This week in space: celestial smiles and more

By admin Feb 18, 2015

Amelia Smith, Staff Writer

With NASA’s budget up for 2015, the news about space exploration and research could be pretty grim. Recent years have not been kind to NASA’s budget, and for those of us who yearn for new heights of science, disappointment may be around the corner.

Lest we be too distraught, here’s a couple of recent space stories from our little planet and beyond.

Something to smile about:

A recent image taken by the NASA/ESA Hubble Space Telescope has caught people’s attention with a wide grin. The picture shows the galaxy cluster SDSS J1038+4849 (in the constellation Ursa Major, if you were wondering).

With a name like that, you’d be wondering what it has to be so happy about. The grin of the image is actually the result of the alignment of the galaxy cluster and the telescope, aided by the structure’s gravity field.

Galaxy clusters are massive, perhaps even the most massive structure of the universe, and they have such a strong gravitational pull that they warp the space-time around them, says the Space Agency. This warping bends, distorts and magnifies the light behind it. These gravitational lenses are referred to as Einstein Rings, as they can be explained by Einstein’s theory of relativity. At least we know that even if we’re alone in the universe, galaxy clusters will still be happy to see us.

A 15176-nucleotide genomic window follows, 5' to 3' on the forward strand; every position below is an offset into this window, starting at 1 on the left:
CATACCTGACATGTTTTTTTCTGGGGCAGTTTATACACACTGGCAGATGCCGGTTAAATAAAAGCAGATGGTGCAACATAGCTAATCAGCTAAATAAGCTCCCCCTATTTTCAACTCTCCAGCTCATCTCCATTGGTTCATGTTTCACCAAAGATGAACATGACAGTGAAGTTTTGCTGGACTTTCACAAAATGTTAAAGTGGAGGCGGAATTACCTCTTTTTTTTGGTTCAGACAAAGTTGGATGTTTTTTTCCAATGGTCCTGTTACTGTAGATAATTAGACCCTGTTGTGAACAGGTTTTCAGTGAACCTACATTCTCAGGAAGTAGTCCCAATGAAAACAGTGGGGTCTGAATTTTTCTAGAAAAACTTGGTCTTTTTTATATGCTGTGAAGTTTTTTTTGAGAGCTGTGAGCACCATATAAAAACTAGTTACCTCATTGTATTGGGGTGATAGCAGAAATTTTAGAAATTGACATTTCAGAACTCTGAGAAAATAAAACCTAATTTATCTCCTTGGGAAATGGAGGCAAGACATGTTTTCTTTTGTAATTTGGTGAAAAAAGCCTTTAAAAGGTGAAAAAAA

SpaceX blasts off in round two:

About a month ago, SpaceX, the private spaceflight company headed by CEO and entrepreneur billionaire Elon Musk, attempted to land one of their rockets on a barge floating in the Atlantic ocean. Not everything went as planned, as the rocket exploded after hitting the barge at an angle.

The identified failure was due to the rocket running out of hydraulic fluid (Elon Musk didn’t seem too concerned, tweeting: “Next rocket landing on drone ship in 2 to 3 weeks w way more hydraulic fluid. At least it shd explode for a diff reason”).

The launch of the 14-story Falcon-9 rocket was supposed to take place on Sunday, but after a series of delays, was rescheduled for Wednesday. The ship took flight successfully, carrying with it the Deep Space Climate Observatory (DSCOVR), a satellite project of NASA, the National Oceanic and Atmospheric Administration and the Air Force.

The satellite will monitor solar wind in real time. Weather events in space can have effects on earth, some of which could be fairly devastating.

Geomagnetic storms, which are caused by changes in solar wind, can lead to problems on Earth with the power grid and telecommunication. DSCOVR will increase the accuracy of NASA’s forecasts regarding space weather.

Unfortunately, due to extreme weather, there will not be a chance to test to see if the 50 percent extra hydraulic fluid would have resulted in a successful landing of the rocket’s initial stage.

Reliably recovering the first stage of a rocket like the Falcon-9 could revolutionize space flight because it means the possibility of re-using the nine engines. This would cut the cost of launch by a significant degree.

Musk also plans to improve “drone ship,” what he calls the automated barge the stage is supposed to land on, to be able to better handle adverse weather.

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